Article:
In retrospect, it was not a good idea to have left his pistol at home. Called to the scene of a traffic accident in the Paris suburbs last Sunday, Jean-FranÃ§ois Illy, a regional police chief, came face to face with a mob of immigrant youths armed with baseball bats, iron bars and shotguns.
What happened next has sickened the nation. As Illy tried to reassure the gang that there would be an investigation into the deaths of two teenagers whose motorbike had just collided with a police car, he heard a voice shouting: â€œSomebody must pay for this. Some pigs must die tonight!â€
The 43-year-old commissaire realised it was time to leave, but that was not possible: they set his car ablaze. He stood as the mob closed in on him, parrying the first few baseball bat blows with his arms. An iron bar in the face knocked him down.
â€œI tried to roll myself into a ball on the ground,â€ said Illy from his hospital bed. He was breathing with difficulty because several of his ribs had been broken and one had punctured his lung.
His bruised and bloodied face signalled a worrying new level of barbarity in the mainly Muslim banlieues, where organised gangs of rioters used guns against police in a two-day rampage of looting and burning last week.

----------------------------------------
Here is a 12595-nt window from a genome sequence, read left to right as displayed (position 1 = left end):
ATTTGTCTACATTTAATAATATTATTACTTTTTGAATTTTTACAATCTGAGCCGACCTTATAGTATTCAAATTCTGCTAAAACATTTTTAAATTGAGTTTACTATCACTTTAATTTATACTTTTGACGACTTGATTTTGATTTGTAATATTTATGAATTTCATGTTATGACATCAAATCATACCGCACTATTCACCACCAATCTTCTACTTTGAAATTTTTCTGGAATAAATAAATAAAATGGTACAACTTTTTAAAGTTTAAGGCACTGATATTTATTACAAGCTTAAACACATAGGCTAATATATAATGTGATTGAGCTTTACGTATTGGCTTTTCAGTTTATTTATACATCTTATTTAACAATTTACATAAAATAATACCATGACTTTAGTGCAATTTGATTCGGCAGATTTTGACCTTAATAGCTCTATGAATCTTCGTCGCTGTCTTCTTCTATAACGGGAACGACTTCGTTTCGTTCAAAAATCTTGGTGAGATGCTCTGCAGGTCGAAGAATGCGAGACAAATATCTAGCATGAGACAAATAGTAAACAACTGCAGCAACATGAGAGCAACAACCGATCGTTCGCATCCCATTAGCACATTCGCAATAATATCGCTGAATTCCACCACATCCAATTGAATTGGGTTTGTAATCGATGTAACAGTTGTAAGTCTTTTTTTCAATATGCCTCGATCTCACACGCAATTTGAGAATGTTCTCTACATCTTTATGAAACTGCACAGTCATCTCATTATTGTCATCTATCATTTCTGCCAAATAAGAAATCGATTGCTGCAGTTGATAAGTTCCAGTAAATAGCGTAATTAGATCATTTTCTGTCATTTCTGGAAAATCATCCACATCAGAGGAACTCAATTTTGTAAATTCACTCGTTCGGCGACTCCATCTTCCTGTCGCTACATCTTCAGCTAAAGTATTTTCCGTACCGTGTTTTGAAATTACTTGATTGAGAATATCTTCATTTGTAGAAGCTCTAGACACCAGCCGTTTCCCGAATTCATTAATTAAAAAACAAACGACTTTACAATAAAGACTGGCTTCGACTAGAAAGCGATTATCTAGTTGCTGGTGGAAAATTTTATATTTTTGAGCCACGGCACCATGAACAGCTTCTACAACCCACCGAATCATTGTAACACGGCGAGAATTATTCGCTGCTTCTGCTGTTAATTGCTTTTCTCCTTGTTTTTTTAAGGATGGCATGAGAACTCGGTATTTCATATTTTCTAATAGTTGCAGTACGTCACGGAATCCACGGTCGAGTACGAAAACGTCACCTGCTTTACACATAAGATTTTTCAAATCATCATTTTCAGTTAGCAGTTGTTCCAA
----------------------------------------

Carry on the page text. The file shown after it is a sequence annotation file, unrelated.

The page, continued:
Not far from where Illy was lying was a policeman who lost his right eye after being hit by pellets from a shotgun. Another policeman displayed a hole the size of a 10p coin in his shoulder where a bullet had passed through his body armour.
Altogether 130 policemen were injured, dozens by shotgun pellets and shells packed with nails that were fired from a homemade bazooka. It prompted talk of urban â€œguerrilla warfareâ€ being waged on French streets against the forces of law and order.
By the end of the week an extraordinarily heavy police presence in Villiers-le-Bel, where most of the rioting took place, appeared to have halted the violence: on top of public transport strikes and student protests against his reform plans, Nicolas Sarkozy, the French president, could not afford a repeat of 2005, when a similar incident involving the deaths of two youths provoked the worst French urban unrest in four decades.
Things were so tense in the suburbs, however, that the riots could easily erupt again with the prospect of deaths on either side setting off a much greater explosion and, conceivably, the deployment of the army to keep peace.
â€œGiven the weapons being used, it was lucky that nobody was killed,â€ said a policeman.
03 Dec 2007